MEXICO CITY — Azteca America is undergoing a radical shake-up in its ownership structure with Mexican web TV Azteca to take a 100% stake in the fledgling U.S. Spanish-lingo network.
The move follows the failure of Pappas Telecasting to raise the coin needed to purchase a string of local stations covering the US’s Latino markets.
It also reflects TV Azteca’s increasing confidence in its ability to snatch a major slice of the exploding Hispanic advertising market north of the Rio Grande, now worth more than US$1.5 billion a year.
TV Azteca will now own the network and may take a stake of up to 25%, the legal limit for foreign companies, in local affiliates. Revenues will be split 50-50 between the web and the stations.
Previously, Pappas, the US’s largest chain of private TV stations, was to purchase the stations and own 80% of Azteca America, with TV Azteca holding the rest and providing content.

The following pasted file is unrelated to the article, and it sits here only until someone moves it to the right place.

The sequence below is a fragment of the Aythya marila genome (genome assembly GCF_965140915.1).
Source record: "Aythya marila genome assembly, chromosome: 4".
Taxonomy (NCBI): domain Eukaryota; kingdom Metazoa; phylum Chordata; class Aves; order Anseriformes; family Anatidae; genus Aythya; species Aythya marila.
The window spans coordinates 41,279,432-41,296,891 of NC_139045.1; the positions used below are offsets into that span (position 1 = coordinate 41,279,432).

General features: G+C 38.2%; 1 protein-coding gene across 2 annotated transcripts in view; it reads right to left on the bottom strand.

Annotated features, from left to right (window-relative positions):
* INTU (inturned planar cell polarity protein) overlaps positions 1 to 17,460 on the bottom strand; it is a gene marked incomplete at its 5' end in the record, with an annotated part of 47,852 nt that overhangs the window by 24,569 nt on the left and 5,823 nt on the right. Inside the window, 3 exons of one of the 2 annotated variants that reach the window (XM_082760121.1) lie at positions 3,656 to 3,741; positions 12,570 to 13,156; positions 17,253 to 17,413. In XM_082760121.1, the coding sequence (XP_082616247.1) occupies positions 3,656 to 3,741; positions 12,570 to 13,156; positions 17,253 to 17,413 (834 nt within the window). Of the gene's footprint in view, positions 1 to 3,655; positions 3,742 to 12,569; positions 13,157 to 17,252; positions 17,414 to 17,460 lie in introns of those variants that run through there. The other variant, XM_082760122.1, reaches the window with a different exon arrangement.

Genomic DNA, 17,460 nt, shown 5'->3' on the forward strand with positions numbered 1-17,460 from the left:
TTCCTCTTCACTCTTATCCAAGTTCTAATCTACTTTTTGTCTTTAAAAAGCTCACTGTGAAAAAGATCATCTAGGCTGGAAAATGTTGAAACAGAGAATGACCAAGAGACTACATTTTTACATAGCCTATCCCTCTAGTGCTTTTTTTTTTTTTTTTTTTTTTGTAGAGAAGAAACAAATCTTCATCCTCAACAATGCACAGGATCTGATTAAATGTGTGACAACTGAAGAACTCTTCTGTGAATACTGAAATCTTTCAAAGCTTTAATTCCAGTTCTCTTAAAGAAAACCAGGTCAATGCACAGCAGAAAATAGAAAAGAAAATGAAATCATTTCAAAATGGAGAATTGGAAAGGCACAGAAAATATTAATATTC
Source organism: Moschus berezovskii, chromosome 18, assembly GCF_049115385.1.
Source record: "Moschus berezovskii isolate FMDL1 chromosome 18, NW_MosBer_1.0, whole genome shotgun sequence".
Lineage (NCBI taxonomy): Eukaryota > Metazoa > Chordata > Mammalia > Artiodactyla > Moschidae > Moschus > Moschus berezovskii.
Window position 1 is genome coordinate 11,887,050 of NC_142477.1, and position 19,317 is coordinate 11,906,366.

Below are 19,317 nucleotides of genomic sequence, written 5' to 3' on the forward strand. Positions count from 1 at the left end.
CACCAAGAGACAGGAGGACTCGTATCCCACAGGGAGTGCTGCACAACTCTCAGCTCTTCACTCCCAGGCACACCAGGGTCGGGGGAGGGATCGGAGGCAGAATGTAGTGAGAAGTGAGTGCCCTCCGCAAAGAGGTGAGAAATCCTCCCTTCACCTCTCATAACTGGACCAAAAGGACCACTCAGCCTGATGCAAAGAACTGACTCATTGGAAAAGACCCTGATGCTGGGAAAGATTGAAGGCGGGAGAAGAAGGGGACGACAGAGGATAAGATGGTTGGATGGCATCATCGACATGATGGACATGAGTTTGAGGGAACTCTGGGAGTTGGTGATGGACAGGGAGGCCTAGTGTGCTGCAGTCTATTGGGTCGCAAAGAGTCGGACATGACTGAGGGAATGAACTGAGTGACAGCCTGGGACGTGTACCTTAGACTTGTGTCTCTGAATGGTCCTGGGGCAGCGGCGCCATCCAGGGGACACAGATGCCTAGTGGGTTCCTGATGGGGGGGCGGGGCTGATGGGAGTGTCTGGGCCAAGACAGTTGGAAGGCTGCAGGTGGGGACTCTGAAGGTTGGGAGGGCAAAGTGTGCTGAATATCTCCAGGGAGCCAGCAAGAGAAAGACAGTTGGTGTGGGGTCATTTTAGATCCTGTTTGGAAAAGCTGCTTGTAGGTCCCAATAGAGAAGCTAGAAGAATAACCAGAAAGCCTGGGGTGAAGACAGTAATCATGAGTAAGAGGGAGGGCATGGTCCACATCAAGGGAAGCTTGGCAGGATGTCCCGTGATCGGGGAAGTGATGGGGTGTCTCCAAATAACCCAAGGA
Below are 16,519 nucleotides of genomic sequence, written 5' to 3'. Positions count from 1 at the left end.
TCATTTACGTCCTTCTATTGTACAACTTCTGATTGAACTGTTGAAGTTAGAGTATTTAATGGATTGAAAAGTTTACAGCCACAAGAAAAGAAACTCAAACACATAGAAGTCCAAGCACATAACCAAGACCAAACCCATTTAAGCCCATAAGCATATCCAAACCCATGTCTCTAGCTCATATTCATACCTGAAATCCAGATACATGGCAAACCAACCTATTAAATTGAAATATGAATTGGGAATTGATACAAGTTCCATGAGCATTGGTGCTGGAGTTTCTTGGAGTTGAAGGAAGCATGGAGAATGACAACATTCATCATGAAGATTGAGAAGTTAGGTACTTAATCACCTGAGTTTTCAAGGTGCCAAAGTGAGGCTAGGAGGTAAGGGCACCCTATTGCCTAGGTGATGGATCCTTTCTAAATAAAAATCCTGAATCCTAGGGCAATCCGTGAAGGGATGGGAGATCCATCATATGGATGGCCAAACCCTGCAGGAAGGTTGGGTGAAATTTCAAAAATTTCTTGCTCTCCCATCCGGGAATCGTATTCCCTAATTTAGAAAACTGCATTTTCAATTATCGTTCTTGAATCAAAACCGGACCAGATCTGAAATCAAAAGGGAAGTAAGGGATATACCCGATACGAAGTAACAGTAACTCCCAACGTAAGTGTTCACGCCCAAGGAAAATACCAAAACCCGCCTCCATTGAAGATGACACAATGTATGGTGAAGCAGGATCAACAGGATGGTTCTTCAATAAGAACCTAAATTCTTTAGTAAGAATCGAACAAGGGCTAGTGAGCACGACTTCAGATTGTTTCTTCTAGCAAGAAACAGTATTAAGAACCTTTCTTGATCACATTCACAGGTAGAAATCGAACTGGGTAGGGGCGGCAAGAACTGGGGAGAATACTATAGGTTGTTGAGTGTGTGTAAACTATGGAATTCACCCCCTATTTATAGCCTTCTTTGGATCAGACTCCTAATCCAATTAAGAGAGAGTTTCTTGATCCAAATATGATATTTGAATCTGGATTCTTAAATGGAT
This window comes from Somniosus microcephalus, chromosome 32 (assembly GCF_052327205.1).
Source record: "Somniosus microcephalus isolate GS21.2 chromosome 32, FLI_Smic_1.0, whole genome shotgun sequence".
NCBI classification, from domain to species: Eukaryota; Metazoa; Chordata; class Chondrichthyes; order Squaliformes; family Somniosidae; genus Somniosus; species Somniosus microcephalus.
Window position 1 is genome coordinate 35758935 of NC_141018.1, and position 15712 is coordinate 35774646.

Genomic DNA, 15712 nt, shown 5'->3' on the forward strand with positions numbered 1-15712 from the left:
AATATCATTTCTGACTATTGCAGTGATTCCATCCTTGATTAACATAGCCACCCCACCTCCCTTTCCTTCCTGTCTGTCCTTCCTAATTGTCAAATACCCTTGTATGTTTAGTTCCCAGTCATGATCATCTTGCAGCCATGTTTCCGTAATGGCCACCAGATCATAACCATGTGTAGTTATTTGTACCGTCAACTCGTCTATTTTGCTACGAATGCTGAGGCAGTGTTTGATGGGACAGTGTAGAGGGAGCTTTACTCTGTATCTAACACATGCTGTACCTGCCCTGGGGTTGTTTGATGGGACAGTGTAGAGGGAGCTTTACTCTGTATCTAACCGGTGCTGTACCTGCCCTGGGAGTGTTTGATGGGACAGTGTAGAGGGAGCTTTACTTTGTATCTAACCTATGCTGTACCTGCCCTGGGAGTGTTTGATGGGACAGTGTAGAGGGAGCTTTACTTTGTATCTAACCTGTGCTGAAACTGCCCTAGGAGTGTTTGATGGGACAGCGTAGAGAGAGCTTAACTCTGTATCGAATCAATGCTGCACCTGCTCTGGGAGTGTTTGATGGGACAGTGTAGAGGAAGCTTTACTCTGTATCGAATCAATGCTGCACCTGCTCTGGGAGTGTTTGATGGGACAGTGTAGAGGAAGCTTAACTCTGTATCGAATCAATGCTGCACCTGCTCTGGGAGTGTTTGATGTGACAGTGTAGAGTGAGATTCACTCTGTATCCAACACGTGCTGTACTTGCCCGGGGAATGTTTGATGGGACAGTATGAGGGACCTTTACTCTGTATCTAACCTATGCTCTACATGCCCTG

“While our ownership structure is somewhat different than originally planned, the economics are essentially comparable, with a better alignment of interests.,” said Pedro Padilla, TV Azteca’s new CEO.
Despite plans to launch in the second quarter of this year with signals reaching 45% of the US’s 33 million Hispanics, rising to 65% by 2002, Azteca America so far has only one station running, KAZA-TV Channel 54 in Los Angeles, covering some 20% of the national Latino market.
Currently, that market is 85% dominated by Univision, whose main content supplier is Televisa, Mexico’s number one web and with roughly 75% audience share here, with TV Azteca taking almost all of the rest.
“This is a much more attractive proposition for TV Azteca,” said JP Morgan’s Jean-Charles Lemardeley. “They may feel the need to produce dedicated programming for markets like Miami, which is more Cuban and Puerto Rican than Mexican, but essentially they will be increasing revenues while not taking on more costs.”